A study by the independent Grattan Institute in February last year found that 80 per cent of the cost of increases in compulsory super was passed to workers through lower wage rises within the life of an enterprise agreement, typically two to three years. And the Australian Council of Social Service says super tax breaks are biased towards high and middle income earners, arguing “it is not clear that lifting the super guarantee takes proper account of the financial pressures facing people on lower wages before they retire”.
The super industry says increasing the levy is urgent because people need to be forced to save now to replenish the $32 billion they have tapped into during the pandemic under the early release scheme.
Yet many of those who used the early release scheme are decades away from retirement and will have time to rebuild the amounts of up to $20,000 they have taken from their nest eggs. Moreover, the loss to retirement income will be fairly small even for those in their 50s and 60s after taking into account the compensating increase in their age pension under the income and assets tests.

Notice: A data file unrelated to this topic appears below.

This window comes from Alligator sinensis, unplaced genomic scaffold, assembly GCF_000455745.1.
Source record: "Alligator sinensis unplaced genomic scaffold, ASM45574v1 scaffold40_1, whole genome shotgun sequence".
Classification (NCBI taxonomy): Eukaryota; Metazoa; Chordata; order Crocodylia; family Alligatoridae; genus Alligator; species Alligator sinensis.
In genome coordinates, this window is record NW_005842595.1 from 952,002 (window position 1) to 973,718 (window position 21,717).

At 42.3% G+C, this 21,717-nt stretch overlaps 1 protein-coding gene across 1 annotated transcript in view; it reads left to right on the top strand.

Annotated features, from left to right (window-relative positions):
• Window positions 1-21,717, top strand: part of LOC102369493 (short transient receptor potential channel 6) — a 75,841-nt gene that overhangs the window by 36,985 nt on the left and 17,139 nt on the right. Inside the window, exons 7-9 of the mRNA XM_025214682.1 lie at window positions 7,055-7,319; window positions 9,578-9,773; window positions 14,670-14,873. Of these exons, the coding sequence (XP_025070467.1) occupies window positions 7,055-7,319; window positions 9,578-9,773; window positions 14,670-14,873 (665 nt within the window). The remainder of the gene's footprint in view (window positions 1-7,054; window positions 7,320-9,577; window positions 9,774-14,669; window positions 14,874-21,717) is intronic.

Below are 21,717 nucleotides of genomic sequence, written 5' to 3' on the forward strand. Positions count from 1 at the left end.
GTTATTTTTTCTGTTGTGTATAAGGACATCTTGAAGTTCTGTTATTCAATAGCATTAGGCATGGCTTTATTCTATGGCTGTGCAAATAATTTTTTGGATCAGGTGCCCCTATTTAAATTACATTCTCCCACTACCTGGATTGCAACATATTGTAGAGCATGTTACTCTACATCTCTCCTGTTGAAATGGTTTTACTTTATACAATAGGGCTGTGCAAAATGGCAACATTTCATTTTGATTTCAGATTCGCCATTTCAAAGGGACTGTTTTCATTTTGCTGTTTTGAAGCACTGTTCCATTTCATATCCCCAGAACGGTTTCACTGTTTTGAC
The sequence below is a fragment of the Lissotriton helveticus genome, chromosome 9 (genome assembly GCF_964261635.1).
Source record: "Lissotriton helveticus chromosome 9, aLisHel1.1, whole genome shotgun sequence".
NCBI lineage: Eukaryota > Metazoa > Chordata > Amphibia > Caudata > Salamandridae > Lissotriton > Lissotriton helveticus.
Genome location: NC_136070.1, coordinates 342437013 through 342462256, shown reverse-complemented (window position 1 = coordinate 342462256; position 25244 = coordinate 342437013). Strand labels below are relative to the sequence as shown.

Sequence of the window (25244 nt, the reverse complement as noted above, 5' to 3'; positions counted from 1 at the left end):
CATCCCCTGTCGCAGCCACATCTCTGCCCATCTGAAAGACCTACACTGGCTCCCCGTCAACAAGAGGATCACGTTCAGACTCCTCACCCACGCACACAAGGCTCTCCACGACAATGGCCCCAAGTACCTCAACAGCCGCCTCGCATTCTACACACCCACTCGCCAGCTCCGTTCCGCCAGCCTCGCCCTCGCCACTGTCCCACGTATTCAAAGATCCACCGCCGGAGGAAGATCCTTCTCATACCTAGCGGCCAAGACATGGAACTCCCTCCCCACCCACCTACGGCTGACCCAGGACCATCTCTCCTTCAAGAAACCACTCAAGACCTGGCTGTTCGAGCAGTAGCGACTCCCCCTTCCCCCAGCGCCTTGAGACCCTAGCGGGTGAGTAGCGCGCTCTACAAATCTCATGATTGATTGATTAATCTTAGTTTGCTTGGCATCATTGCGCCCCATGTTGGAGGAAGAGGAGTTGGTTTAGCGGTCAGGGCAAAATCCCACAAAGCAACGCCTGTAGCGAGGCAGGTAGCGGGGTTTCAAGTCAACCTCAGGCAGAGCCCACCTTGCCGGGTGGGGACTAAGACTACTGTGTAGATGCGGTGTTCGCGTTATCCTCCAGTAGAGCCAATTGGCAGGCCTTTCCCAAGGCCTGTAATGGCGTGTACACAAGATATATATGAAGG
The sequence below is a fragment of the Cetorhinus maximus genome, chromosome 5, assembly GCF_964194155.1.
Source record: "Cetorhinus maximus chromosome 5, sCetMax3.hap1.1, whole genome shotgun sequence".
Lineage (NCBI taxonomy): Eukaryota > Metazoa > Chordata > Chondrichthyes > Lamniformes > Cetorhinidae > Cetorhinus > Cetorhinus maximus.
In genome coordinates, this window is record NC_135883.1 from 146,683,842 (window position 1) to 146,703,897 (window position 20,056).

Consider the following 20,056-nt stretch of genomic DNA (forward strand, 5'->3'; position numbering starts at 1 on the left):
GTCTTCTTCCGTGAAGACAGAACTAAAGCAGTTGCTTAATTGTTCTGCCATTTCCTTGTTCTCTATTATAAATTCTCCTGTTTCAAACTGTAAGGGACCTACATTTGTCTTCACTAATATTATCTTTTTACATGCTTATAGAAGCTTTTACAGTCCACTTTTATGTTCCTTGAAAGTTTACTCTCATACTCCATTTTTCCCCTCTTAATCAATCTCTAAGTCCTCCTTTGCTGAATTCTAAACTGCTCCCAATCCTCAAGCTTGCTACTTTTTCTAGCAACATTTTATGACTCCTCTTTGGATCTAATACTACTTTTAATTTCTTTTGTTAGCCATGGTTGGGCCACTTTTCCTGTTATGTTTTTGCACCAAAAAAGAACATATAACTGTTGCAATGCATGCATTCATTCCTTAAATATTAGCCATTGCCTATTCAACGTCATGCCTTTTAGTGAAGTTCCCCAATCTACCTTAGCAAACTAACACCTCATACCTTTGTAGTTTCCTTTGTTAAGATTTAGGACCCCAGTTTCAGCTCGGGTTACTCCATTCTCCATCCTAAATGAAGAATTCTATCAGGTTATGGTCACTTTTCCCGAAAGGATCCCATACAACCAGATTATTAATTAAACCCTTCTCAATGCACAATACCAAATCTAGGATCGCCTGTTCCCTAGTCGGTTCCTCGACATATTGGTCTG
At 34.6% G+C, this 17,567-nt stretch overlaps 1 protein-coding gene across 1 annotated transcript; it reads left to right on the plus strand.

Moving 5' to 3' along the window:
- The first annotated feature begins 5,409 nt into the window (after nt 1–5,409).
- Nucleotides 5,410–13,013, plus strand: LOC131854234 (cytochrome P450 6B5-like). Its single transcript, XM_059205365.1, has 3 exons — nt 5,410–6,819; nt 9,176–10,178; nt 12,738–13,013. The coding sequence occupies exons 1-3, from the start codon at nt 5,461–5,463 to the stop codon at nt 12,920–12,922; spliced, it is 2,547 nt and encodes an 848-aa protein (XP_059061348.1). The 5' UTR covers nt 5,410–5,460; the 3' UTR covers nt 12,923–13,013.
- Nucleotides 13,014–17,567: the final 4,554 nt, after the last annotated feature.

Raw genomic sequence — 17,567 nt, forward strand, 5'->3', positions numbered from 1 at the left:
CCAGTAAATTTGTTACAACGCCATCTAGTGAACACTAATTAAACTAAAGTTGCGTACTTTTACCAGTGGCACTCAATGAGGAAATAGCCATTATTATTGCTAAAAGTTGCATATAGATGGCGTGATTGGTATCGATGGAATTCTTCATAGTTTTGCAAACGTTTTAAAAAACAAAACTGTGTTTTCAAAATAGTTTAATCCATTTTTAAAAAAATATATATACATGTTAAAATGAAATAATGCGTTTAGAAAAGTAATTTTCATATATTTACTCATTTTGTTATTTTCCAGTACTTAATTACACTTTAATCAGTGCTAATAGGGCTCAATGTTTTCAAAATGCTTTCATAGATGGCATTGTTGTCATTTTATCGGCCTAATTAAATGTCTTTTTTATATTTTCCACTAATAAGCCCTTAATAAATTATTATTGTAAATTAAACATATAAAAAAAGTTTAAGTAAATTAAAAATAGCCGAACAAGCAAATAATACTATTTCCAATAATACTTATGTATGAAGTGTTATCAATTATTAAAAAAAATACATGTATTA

Super funds also counter that delaying the increase will exacerbate the gap in super savings between men and women. Yet raising the guarantee is a clumsy way to redress the gender balance. A more efficient approach would include more support for childcare so women can earn more during their working lives, or bigger rent subsidies for the mostly female retirees who do not own their home.
In fact, the super industry exaggerates the risks of inadequate retirement income for all Australians. Retirees on average have better lifestyles than working-age people who are paying tax and mortgages. On the other hand, super funds tend to downplay the cost to the federal budget of the significant tax breaks enjoyed by superannuation savers.
A vote next week, if it happens, will be close. The Age believes that, on balance, the increase in the superannuation guarantee should be delayed for a few years as a stimulus measure.
But we also argue the government should stop further early access or ad hoc changes to super. Parliament should delay more change until there is a wide-ranging review of super’s role in the tax and retirement system.
Note from the Editor
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